Is Jonathon Niese the Mets forgotten man?

With so much attention on Matt Harvey, Zack Wheeler, Jacob deGrom Noah Syndergaard and the rest of the Mets promising young pitchers, Jonathon Niese might very well be an unheralded players in New York's starting rotation.

With the return of Mets’ ace Matt Harvey, left-hander Jonathon Niese has fallen under the radar.

Niese came out strong on Friday pitching 3.2 scoreless innings on three hits. He earned an impressive 2.84 ERA with three strikeouts and just one walk.

After retiring the first eight batters he faced, the Red Sox tagged Niese for three consecutive hits and ended his outing with a walk. However, in only his second start of spring training, reaching the 50-pitch mark is an accomplishment.

It was a big jump from his first start when he tallied a 6.75 ERA allowing three hits, two runs and only one strikeout.

The first start wasn’t all that bad though. Niese is yet to give up a homerun and threw 52 pitches, more than any of the other Mets starters to date.

He also has a very low walk count, a big weak spot for the Mets, only walking one batter in each of his appearances so far.

Last year, Niese’s strikeout to walks ratio was 138:45 through 30 games (an average of 1.5 walks per game).

The 28-year-old seems to have re-gained his confidence after suffering from a flared up shoulder and a hyper-extended elbow that placed him on the disabled list for the first month of the 2014 season and sidelined him prior to the All-Star break for a little over two weeks.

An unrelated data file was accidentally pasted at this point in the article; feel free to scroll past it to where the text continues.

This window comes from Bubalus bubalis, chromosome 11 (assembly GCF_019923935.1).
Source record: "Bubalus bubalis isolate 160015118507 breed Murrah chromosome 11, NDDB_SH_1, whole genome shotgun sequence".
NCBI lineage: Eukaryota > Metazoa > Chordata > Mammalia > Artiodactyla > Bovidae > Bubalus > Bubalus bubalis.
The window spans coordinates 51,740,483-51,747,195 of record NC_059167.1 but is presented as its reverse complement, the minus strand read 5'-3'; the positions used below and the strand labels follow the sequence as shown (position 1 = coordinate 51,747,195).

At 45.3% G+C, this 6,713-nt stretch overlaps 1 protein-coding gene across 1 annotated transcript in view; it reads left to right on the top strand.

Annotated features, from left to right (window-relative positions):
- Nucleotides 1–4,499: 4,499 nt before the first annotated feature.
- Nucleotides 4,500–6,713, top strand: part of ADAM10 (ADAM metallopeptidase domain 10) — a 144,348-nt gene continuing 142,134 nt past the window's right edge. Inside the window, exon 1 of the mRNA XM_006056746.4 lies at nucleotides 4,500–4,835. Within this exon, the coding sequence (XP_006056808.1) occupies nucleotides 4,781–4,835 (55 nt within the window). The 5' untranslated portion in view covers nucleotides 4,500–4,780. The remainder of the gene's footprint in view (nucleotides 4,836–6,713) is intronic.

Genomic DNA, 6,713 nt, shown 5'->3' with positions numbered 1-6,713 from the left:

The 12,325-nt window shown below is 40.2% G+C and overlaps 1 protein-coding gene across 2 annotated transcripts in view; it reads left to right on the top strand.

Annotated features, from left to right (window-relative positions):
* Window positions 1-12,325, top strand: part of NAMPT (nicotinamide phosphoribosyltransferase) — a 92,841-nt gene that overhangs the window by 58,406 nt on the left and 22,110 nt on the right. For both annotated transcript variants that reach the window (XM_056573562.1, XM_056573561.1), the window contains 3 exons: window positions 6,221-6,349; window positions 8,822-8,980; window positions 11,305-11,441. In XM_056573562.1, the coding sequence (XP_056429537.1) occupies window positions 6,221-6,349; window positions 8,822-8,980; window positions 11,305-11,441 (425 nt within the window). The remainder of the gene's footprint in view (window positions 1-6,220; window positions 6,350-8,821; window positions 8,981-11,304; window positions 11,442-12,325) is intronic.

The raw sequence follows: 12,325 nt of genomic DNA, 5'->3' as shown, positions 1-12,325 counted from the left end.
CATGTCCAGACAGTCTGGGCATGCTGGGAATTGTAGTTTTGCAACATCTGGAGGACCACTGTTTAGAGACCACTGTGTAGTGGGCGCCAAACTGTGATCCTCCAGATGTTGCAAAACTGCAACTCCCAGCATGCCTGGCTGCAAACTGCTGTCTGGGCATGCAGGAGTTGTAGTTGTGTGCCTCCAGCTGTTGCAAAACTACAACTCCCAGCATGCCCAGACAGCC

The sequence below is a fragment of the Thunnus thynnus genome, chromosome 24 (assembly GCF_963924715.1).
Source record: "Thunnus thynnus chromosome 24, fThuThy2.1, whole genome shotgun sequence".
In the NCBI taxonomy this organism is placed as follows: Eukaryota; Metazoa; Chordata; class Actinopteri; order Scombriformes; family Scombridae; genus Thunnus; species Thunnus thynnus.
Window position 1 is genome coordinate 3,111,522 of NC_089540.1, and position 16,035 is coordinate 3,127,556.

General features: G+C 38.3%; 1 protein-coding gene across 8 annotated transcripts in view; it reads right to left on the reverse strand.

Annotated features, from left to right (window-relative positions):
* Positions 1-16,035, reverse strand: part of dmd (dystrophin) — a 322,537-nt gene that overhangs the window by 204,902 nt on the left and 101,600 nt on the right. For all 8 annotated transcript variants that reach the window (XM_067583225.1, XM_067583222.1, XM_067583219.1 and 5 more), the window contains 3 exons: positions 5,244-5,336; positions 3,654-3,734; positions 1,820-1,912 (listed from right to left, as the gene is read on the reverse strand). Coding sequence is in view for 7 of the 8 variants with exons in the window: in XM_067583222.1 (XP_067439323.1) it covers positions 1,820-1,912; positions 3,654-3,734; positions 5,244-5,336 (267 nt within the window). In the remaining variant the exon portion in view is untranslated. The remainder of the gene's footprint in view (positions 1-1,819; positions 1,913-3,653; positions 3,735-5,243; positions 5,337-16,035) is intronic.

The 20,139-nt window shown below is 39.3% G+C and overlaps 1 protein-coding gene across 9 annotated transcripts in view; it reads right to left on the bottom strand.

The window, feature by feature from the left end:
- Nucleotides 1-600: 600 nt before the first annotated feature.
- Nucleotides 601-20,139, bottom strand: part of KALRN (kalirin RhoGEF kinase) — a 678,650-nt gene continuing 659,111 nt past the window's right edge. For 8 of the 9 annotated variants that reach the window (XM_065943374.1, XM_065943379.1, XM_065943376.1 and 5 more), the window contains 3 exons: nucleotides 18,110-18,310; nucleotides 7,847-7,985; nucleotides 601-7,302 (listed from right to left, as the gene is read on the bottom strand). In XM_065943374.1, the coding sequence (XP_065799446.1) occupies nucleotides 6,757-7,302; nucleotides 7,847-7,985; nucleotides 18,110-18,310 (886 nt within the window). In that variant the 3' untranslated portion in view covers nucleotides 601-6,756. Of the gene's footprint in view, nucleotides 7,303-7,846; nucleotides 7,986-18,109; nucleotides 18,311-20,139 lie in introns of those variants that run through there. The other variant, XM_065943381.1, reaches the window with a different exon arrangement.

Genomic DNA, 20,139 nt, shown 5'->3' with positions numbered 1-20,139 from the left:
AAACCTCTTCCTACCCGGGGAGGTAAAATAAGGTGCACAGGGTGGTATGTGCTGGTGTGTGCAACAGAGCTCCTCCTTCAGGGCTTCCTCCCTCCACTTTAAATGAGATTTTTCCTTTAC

Niese admitted to coming back too early to play on April 6 and should have sat out longer to allow himself more time to heal.

The injury, that caused a sharp pain in his throwing shoulder, explained Niese’s inconsistency on the mound and the drop in his fastball velocity. It fell from 90 mph to a less-effective 88-89 mph.

He managed to pitch through the injury and finished the season tying his career-low 3.40 ERA through 187 2/3 innings and went 9-11.

Niese has been injury prone throughout his seven-year career and has not pitched a 200-inning season to date.

When healthy, he has the potential for a strong ERA, great command and low walk counts.

His arm slot is higher and his arm speed is better. With an improved arm angle from last season, he can now spend the spring working on his cutter and curveball.

The Mets pitching rotation has a lot of depth this season. Niese is projected to be the third or fourth-man along with Harvey, Zack Wheeler, Jacob deGrom and Bartolo Colon.

Harvey is coming off of Tommy John surgery, Wheeler requires more fine-tuning and deGrom only has one year of Major League experience under his belt so his ceiling is still uncertain.

Since 2010, Niese has been the most consistent figure on the squad and longest-tenured member of the rotation. He has started at least 24 times in each of the last five seasons since becoming a starter and started 30 games in three of those seasons.

Talks of trading Niece were quickly shot down since he’s the sole lefty-starter on the team and, if he can stay healthy, he could be of high value to a potential Mets turnaround season.

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